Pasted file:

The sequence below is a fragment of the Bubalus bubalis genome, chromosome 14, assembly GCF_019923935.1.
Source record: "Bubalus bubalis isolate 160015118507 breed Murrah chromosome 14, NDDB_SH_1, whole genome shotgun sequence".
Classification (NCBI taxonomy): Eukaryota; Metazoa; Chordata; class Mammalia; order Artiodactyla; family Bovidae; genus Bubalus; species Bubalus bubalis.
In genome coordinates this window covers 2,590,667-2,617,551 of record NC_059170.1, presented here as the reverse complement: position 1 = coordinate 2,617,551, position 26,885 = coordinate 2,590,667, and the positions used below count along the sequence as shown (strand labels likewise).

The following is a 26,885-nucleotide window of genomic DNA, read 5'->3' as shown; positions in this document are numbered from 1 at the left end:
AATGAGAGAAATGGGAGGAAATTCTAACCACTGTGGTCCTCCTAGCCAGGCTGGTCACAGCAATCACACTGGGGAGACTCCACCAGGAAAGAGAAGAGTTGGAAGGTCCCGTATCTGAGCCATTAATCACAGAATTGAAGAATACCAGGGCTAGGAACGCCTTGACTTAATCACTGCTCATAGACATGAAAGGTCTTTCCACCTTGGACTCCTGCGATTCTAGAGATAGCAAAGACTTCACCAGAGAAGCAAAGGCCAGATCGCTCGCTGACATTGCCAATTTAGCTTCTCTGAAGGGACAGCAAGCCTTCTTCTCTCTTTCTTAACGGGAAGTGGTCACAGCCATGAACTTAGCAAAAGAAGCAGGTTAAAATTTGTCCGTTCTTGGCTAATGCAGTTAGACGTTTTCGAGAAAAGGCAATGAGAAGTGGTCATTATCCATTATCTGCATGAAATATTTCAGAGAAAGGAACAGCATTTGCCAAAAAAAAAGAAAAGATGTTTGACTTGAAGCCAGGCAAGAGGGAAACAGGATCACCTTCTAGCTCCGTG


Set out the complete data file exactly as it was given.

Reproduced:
The sequence below is a fragment of the Bubalus bubalis genome, chromosome 14, assembly GCF_019923935.1.
Source record: "Bubalus bubalis isolate 160015118507 breed Murrah chromosome 14, NDDB_SH_1, whole genome shotgun sequence".
Classification (NCBI taxonomy): Eukaryota; Metazoa; Chordata; class Mammalia; order Artiodactyla; family Bovidae; genus Bubalus; species Bubalus bubalis.
In genome coordinates this window covers 2,590,667-2,617,551 of record NC_059170.1, presented here as the reverse complement: position 1 = coordinate 2,617,551, position 26,885 = coordinate 2,590,667, and the positions used below count along the sequence as shown (strand labels likewise).

The following is a 26,885-nucleotide window of genomic DNA, read 5'->3' as shown; positions in this document are numbered from 1 at the left end:
AATGAGAGAAATGGGAGGAAATTCTAACCACTGTGGTCCTCCTAGCCAGGCTGGTCACAGCAATCACACTGGGGAGACTCCACCAGGAAAGAGAAGAGTTGGAAGGTCCCGTATCTGAGCCATTAATCACAGAATTGAAGAATACCAGGGCTAGGAACGCCTTGACTTAATCACTGCTCATAGACATGAAAGGTCTTTCCACCTTGGACTCCTGCGATTCTAGAGATAGCAAAGACTTCACCAGAGAAGCAAAGGCCAGATCGCTCGCTGACATTGCCAATTTAGCTTCTCTGAAGGGACAGCAAGCCTTCTTCTCTCTTTCTTAACGGGAAGTGGTCACAGCCATGAACTTAGCAAAAGAAGCAGGTTAAAATTTGTCCGTTCTTGGCTAATGCAGTTAGACGTTTTCGAGAAAAGGCAATGAGAAGTGGTCATTATCCATTATCTGCATGAAATATTTCAGAGAAAGGAACAGCATTTGCCAAAAAAAAAGAAAAGATGTTTGACTTGAAGCCAGGCAAGAGGGAAACAGGATCACCTTCTAGCTCCGTG